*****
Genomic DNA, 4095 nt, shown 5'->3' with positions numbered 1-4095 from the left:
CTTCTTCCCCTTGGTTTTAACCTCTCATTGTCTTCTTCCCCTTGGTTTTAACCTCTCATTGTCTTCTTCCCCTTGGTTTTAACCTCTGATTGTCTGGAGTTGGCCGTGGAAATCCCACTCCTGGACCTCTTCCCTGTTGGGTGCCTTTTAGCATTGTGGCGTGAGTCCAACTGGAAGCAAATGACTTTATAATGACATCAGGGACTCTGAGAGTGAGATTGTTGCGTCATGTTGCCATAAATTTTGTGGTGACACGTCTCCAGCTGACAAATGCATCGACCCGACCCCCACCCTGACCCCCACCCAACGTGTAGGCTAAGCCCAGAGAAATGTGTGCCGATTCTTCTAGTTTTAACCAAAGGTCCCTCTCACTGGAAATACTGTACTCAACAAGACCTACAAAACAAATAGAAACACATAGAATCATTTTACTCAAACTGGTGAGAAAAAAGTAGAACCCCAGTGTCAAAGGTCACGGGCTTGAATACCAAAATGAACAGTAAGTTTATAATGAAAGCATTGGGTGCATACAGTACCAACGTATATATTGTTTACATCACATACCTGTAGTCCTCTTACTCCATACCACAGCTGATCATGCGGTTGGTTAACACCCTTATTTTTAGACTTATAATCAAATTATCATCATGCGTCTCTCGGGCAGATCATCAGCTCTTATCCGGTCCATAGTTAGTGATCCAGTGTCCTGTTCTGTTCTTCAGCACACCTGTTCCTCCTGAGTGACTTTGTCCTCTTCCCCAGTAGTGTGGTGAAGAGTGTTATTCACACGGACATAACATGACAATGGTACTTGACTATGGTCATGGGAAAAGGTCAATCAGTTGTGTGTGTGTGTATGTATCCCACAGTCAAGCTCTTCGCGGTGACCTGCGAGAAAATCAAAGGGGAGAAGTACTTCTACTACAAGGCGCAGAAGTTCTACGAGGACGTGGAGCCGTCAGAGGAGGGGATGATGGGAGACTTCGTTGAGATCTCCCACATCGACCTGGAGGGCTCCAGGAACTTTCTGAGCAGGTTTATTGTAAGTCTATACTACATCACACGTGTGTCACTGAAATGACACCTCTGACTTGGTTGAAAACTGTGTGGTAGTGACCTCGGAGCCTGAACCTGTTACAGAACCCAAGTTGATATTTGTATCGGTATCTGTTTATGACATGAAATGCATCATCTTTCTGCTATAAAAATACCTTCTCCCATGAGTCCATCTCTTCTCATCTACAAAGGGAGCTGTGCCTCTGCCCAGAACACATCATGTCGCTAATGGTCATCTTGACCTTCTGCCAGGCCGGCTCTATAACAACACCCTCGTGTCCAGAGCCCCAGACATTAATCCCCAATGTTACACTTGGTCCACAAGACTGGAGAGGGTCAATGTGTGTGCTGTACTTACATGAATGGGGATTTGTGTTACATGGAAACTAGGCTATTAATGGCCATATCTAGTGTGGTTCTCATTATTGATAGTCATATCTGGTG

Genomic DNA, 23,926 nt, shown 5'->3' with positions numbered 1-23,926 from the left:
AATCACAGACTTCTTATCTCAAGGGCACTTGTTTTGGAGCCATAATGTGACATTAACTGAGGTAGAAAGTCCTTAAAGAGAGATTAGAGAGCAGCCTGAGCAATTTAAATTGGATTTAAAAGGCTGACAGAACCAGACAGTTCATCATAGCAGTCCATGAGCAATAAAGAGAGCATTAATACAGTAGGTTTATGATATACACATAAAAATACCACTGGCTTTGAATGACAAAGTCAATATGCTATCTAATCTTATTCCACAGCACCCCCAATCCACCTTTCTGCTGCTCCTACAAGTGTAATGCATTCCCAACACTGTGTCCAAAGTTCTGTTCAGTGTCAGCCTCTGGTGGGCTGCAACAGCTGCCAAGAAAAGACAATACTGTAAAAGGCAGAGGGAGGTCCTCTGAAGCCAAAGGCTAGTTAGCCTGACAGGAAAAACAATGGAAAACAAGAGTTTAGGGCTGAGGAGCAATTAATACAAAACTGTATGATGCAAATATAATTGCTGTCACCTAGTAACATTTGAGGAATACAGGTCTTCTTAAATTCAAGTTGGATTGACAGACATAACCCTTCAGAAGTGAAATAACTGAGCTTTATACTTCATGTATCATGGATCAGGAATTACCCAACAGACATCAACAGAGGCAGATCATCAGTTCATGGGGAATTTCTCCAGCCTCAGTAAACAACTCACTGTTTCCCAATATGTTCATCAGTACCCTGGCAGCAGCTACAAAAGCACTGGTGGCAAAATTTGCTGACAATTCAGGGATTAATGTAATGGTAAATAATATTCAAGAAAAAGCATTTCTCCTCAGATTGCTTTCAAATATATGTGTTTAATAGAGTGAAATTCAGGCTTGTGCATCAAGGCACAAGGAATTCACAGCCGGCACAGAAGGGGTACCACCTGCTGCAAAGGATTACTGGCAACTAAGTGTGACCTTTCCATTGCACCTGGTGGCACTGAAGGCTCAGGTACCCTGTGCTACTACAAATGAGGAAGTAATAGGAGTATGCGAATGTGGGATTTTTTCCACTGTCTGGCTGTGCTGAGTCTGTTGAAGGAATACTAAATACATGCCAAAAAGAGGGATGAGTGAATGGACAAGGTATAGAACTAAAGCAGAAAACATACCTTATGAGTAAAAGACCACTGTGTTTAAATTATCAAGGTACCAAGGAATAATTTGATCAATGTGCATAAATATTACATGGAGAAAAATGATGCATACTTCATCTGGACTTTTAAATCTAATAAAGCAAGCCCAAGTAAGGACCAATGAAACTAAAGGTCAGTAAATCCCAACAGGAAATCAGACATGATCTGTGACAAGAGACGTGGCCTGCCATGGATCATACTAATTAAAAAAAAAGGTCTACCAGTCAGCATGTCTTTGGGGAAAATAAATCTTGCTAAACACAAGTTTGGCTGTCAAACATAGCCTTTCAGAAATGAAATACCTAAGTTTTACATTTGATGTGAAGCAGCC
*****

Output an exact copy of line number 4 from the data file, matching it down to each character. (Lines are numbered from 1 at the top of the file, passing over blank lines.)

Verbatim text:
AATCACAGACTTCTTATCTCAAGGGCACTTGTTTTGGAGCCATAATGTGACATTAACTGAGGTAGAAAGTCCTTAAAGAGAGATTAGAGAGCAGCCTGAGCAATTTAAATTGGATTTAAAAGGCTGACAGAACCAGACAGTTCATCATAGCAGTCCATGAGCAATAAAGAGAGCATTAATACAGTAGGTTTATGATATACACATAAAAATACCACTGGCTTTGAATGACAAAGTCAATATGCTATCTAATCTTATTCCACAGCACCCCCAATCCACCTTTCTGCTGCTCCTACAAGTGTAATGCATTCCCAACACTGTGTCCAAAGTTCTGTTCAGTGTCAGCCTCTGGTGGGCTGCAACAGCTGCCAAGAAAAGACAATACTGTAAAAGGCAGAGGGAGGTCCTCTGAAGCCAAAGGCTAGTTAGCCTGACAGGAAAAACAATGGAAAACAAGAGTTTAGGGCTGAGGAGCAATTAATACAAAACTGTATGATGCAAATATAATTGCTGTCACCTAGTAACATTTGAGGAATACAGGTCTTCTTAAATTCAAGTTGGATTGACAGACATAACCCTTCAGAAGTGAAATAACTGAGCTTTATACTTCATGTATCATGGATCAGGAATTACCCAACAGACATCAACAGAGGCAGATCATCAGTTCATGGGGAATTTCTCCAGCCTCAGTAAACAACTCACTGTTTCCCAATATGTTCATCAGTACCCTGGCAGCAGCTACAAAAGCACTGGTGGCAAAATTTGCTGACAATTCAGGGATTAATGTAATGGTAAATAATATTCAAGAAAAAGCATTTCTCCTCAGATTGCTTTCAAATATATGTGTTTAATAGAGTGAAATTCAGGCTTGTGCATCAAGGCACAAGGAATTCACAGCCGGCACAGAAGGGGTACCACCTGCTGCAAAGGATTACTGGCAACTAAGTGTGACCTTTCCATTGCACCTGGTGGCACTGAAGGCTCAGGTACCCTGTGCTACTACAAATGAGGAAGTAATAGGAGTATGCGAATGTGGGATTTTTTCCACTGTCTGGCTGTGCTGAGTCTGTTGAAGGAATACTAAATACATGCCAAAAAGAGGGATGAGTGAATGGACAAGGTATAGAACTAAAGCAGAAAACATACCTTATGAGTAAAAGACCACTGTGTTTAAATTATCAAGGTACCAAGGAATAATTTGATCAATGTGCATAAATATTACATGGAGAAAAATGATGCATACTTCATCTGGACTTTTAAATCTAATAAAGCAAGCCCAAGTAAGGACCAATGAAACTAAAGGTCAGTAAATCCCAACAGGAAATCAGACATGATCTGTGACAAGAGACGTGGCCTGCCATGGATCATACTAATTAAAAAAAAAGGTCTACCAGTCAGCATGTCTTTGGGGAAAATAAATCTTGCTAAACACAAGTTTGGCTGTCAAACATAGCCTTTCAGAAATGAAATACCTAAGTTTTACATTTGATGTGAAGCAGCC